WASHINGTON — Former Hawaii Gov. Linda Lingle recently pointed out a disturbing national milestone: The U.S. debt had surpassed the nation’s gross domestic product.

Here’s what the Republican U.S. Senate candidate said at an appearance before the Kaneohe Business Group last month: “For the first time in American history, the debt is now larger than the gross domestic product of America. This hasn’t happened before.”

Is Lingle correct? Not entirely.

What Lingle got right is the fact that the federal debt had surpassed the nation’s GDP. When Lingle addressed the business group, debt was estimated to be $15.236 trillion. The most recent estimate of GDP at that time was $15.199 trillion, according to the Commerce Department.

Since then, the federal debt has swelled to $15.295 trillion, according to the U.S. Treasury Department. And the latest estimate of GDP shows that it too has grown, to $15.294 trillion.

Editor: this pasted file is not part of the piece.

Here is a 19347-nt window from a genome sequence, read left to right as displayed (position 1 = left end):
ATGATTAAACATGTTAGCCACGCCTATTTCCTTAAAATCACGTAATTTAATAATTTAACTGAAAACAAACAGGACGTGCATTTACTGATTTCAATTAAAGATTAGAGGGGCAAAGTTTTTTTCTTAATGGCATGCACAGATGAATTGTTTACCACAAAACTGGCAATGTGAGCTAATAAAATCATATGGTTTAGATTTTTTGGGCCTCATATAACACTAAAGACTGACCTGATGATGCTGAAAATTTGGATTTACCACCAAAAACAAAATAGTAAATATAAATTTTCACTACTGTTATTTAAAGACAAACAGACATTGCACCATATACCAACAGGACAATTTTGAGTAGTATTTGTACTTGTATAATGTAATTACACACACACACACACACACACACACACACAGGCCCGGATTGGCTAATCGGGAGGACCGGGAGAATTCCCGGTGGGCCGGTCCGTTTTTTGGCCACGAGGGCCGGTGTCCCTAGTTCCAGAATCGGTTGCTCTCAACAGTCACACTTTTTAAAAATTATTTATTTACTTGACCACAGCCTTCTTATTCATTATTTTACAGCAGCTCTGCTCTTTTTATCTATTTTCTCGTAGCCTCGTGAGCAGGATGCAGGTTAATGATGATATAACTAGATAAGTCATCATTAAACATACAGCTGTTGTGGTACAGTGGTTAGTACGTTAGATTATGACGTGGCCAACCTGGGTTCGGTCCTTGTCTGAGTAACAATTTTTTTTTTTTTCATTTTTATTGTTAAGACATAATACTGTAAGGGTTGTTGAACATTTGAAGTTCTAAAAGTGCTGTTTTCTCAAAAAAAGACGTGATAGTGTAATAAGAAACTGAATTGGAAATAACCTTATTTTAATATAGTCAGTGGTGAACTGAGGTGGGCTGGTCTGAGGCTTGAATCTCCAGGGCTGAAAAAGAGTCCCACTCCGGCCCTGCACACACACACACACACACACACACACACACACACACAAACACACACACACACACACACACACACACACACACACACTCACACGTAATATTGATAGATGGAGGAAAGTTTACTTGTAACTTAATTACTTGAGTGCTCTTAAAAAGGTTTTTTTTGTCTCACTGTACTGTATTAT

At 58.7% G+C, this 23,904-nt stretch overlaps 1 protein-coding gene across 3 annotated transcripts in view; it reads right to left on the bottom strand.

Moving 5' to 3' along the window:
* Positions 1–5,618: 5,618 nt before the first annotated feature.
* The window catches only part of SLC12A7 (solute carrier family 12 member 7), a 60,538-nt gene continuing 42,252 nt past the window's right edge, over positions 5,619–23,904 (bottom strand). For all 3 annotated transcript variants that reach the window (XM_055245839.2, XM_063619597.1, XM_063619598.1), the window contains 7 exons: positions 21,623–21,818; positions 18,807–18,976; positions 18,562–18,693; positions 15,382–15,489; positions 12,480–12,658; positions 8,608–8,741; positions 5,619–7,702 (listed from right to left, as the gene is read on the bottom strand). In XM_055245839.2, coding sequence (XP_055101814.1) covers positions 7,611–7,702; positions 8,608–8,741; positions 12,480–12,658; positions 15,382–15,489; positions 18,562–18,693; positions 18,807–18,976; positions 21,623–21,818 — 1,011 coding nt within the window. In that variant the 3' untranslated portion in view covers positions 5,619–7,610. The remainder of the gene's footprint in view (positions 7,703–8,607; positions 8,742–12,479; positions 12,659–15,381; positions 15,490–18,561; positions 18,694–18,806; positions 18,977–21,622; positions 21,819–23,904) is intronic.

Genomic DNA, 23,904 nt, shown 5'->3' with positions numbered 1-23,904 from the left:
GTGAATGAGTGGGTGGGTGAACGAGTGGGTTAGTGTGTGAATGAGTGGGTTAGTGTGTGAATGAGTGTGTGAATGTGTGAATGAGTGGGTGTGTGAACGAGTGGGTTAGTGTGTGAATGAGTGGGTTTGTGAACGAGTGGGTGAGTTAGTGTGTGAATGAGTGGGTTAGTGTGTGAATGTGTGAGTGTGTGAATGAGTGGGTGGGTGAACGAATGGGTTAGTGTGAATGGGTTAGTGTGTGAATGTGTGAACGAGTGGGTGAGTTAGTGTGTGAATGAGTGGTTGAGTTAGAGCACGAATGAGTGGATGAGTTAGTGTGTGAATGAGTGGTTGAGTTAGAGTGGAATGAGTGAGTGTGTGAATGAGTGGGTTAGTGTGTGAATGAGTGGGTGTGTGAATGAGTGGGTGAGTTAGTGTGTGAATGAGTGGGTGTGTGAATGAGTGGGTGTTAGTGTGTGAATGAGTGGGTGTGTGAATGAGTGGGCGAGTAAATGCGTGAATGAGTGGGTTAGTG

So what did Lingle get wrong?

Contrary to what the former governor claimed, this is not the first time in history that the federal debt has surpassed the value of the U.S. economy.

Federal Office of Management and Budget records1 show that the federal debt outpaced the country’s GDP for three years, the last year of World War II and the two following years.

In 1945, the gross federal debt represented nearly 118 percent of the GDP. The next year, debt was about 122 percent of the nation’s GDP. In 1947, the nation’s debt was 110 percent of its GDP.

By 1948, federal debt was down to 98 percent of the GDP, and that percentage continued to shrink until it hovered around 33 percent in the late 1970s before creeping up again. The White House predicts that the gross federal debt will exceed the nation’s GDP through at least 2016.

Bottom line: Lingle was right that debt surpassed GDP. But Lingle’s claim that “this hasn’t happened before” is false.

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